|Brown Act - Suspending Posting of Agendas |
Open government at heart of budget cut
EXCERPT: California's 59-year-old Ralph M. Brown Act is meant to ensure open and accessible government. These days, it also shows how convoluted the state can be.
A key feature of the act - that local elected bodies and commissions must post their meeting agendas in advance - was suspended as part of the new state budget, a bookkeeping move that could save the state $96 million in 2012-13.
By saying it won't pick up the tab for local government to spread the word, the state appears to have removed the legal obligation of local governments to publicize the details of future meetings. But the obligation will return if voters approve the tax increase sought this November by Gov. Jerry Brown - and many local officials, at least in the Bay Area, say the issue is moot because the reality of today's society is the push for more access, not less.
"The public would not allow us to hold meetings in a back room anymore," said Contra Costa County Supervisor John Gioia. "In this business, nothing is private. Everything is public."
That wasn't the case in 1952, when Chronicle reporter Michael Harris wrote a 10-part series detailing how California officeholders at all levels did much of the public's business behind closed doors.
The Brown Act, named for the Modesto assemblyman who authored it, requires that at least 72 hours before a public meeting, local legislative bodies must post an agenda "containing a brief general description of each item of business to be transacted or discussed ... in a location that is freely accessible to members of the public and on the local agency's Internet Web site." The act also stipulates that all decisions made in closed session must be announced publicly.
The catch is that 2004's Prop. 1A (official title: Protection of Local Government Revenues) says the state must pay the cost of mandated requirements at the local level "or suspend their operation." No reimbursement, no requirement. ...
There are many websites with information and opinions on the Brown Act.
We have only included one Blog link here because it discusses the recent background for changes and has contacts if you would like to take action.
CaliforniaAware - The Center for Public Forum Rights
EXCERPT: Reimbursement Abuses, Enormous State Payables
... A 2011 report to lawmakers by the Legislative Analyst's Office (LAO) cited as examples of claims by local noneducation agencies:
- County of Santa Barbara. For 384 meetings in 2005-06, the county claimed $78,044. The county claimed the "flat rate" (then $134 per agenda) for most of the meetings. For 41 meetings with lengthy agendas, the county claimed 30 minutes of staff time (at a $44.60 hourly rate) for each item on the agenda.
|To submit a question please email: DearAliciaCalboc@ gmail.com|
Dear Alicia - Questions & Answers
Required members for a citizens' oversight committee
Q: Is my CBOC properly constituted? We do not have a taxpayer representative listed.
A. There are seven specific required members, including one member from a bona fide taxpayers' organization. See Section California Ed Code 15282. (a) The citizens' oversight committee shall consist of at least seven members to serve for a term of two years without compensation and for no more than two consecutive terms. While consisting of a minimum of at least seven members, the citizens' oversight committee shall be comprised, as follows:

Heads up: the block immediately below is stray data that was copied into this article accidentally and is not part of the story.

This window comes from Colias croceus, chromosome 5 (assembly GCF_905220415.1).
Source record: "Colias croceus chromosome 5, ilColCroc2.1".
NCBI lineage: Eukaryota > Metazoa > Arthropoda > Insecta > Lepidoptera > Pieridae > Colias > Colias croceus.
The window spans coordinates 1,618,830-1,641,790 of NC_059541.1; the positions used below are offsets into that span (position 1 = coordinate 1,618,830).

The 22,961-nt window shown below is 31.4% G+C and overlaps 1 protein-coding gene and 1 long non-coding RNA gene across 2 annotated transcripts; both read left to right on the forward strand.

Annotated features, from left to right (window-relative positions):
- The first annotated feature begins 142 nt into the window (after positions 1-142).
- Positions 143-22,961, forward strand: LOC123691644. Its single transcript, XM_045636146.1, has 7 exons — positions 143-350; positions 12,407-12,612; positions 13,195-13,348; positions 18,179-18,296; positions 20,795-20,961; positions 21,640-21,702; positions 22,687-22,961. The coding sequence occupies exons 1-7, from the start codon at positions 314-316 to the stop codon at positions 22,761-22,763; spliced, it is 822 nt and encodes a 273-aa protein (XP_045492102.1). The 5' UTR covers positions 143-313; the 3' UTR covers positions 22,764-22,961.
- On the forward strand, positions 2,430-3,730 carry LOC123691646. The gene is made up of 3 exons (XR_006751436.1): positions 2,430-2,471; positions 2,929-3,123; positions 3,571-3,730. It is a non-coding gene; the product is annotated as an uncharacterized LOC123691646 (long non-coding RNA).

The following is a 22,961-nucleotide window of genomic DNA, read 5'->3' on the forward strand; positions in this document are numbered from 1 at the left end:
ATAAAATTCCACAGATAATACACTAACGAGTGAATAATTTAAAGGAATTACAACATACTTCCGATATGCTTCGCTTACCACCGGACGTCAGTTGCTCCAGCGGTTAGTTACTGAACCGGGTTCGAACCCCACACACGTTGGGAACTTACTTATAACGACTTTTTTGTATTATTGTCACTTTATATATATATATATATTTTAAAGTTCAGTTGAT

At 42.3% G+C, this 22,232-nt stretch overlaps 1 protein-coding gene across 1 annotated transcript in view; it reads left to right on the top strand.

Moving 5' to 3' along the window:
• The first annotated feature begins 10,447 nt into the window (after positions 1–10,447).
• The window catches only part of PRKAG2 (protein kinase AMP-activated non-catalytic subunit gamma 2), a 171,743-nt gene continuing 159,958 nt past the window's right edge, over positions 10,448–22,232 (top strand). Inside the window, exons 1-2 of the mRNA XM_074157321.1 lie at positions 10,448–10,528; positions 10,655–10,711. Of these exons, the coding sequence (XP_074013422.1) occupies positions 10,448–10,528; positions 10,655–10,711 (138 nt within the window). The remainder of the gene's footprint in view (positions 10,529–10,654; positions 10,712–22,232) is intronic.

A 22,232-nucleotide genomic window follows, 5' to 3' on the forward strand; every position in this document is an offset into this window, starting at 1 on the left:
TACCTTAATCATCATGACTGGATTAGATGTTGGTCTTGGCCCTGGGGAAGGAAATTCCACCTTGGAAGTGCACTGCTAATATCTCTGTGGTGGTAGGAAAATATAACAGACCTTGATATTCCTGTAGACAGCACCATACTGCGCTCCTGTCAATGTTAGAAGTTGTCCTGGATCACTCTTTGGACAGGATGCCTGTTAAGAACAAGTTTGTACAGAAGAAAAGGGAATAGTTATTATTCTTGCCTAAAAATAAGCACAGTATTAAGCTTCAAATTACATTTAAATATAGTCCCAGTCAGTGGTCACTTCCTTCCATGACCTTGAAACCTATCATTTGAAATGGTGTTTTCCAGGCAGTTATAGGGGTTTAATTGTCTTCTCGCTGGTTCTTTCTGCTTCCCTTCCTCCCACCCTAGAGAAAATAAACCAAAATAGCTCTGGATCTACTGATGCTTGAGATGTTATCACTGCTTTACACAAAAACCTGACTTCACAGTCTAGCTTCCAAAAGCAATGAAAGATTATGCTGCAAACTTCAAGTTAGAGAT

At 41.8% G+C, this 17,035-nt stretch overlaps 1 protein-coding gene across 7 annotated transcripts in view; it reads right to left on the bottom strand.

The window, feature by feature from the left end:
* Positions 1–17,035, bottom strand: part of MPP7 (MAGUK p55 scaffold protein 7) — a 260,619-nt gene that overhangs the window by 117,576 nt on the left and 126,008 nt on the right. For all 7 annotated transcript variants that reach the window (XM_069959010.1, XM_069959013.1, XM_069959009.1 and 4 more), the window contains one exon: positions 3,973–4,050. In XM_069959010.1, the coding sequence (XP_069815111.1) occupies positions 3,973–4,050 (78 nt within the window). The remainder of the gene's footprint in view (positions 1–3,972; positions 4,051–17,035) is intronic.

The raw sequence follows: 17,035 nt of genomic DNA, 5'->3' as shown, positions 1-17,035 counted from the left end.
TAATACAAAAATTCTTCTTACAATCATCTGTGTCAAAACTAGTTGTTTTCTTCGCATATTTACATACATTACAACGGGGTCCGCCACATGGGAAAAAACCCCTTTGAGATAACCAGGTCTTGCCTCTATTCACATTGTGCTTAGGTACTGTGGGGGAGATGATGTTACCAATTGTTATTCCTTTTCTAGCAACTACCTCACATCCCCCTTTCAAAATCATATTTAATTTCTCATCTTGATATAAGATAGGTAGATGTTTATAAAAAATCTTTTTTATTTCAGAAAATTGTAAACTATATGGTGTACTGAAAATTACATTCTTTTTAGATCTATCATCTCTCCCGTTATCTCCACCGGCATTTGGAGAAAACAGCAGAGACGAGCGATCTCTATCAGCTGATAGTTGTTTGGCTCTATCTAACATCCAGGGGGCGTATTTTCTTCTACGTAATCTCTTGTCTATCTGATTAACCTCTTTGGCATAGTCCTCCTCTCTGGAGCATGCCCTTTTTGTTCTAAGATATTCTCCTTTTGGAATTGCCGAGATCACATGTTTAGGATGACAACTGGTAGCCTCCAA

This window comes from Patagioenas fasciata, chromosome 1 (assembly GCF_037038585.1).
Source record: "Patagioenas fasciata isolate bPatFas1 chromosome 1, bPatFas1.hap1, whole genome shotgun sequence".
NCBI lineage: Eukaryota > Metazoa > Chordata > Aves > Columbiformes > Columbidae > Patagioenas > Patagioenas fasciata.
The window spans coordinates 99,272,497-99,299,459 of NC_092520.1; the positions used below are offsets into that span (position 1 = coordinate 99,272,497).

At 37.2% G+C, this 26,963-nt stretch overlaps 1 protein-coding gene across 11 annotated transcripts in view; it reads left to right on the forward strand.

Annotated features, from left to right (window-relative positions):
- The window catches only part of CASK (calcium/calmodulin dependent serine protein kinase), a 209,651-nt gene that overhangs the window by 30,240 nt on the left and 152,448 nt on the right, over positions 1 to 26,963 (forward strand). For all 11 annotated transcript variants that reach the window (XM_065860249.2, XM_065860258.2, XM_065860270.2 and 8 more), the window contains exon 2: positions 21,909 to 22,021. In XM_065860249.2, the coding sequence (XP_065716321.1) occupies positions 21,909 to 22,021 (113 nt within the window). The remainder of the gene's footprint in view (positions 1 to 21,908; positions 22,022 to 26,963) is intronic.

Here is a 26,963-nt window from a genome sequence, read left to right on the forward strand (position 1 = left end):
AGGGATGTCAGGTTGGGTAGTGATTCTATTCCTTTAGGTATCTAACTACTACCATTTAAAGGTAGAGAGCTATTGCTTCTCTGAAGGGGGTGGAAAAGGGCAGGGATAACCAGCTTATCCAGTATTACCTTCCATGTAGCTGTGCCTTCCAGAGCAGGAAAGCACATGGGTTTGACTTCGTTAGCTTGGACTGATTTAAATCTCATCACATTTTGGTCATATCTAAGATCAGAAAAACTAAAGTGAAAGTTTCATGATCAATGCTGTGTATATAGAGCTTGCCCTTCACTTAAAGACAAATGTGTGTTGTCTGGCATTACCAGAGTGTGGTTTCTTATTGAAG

(1) One member shall be active in a business organization representing the business community located within the district.
(2) One member shall be active in a senior citizens' organization.
(3) One member shall be active in a bona fide taxpayers' organization.
(4) For a school district, one member shall be the parent or guardian of a child enrolled in the district. For a community college district, one member shall be a student who is both currently enrolled in the district and active in a community college group, such as student government. The community college student member may, at the discretion of the board, serve up to six months after his or her graduation.
(5) For a school district, one member shall be both a parent or guardian of a child enrolled in the district and active in a parent-teacher organization, such as the Parent Teacher Association or schoolsite council. For a community college district, one member shall be active in the support and organization of a community college or the community colleges of the district, such as a member of an advisory council or foundation.
(b) No employee or official of the district shall be appointed to the citizens' oversight committee. No vendor, contractor, or consultant of the district shall be appointed to the citizens' oversight committee. Members of the citizens' oversight committee shall, pursuant to Sections 35233 and 72533, abide by the prohibitions contained in Article 4 (commencing with Section 1090) and Article 4.7 (commencing with Section 1125) of Division 4 of Title 1 of the Government Code.
Section 15282 of Ed Code. You can search for Law here:
Board Meeting is
November 9, 2012
10 am - 3 pm
Conference call service will be available.
What is Our Mission
To promote school district accountability by improving the training and resources available to California's Proposition 39 School Bond Oversight Committees and educating the state legislature, local school boards and the public about the oversight and reporting powers these Citizens' Bond Oversight Committees (CBOCs) have, and to advocate on a state level, where appropriate, on issues of common concern to all CBOCs.
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mis-spent Bond funds
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Support for CBOC Members: Questions and Answers
Article on Public Requests
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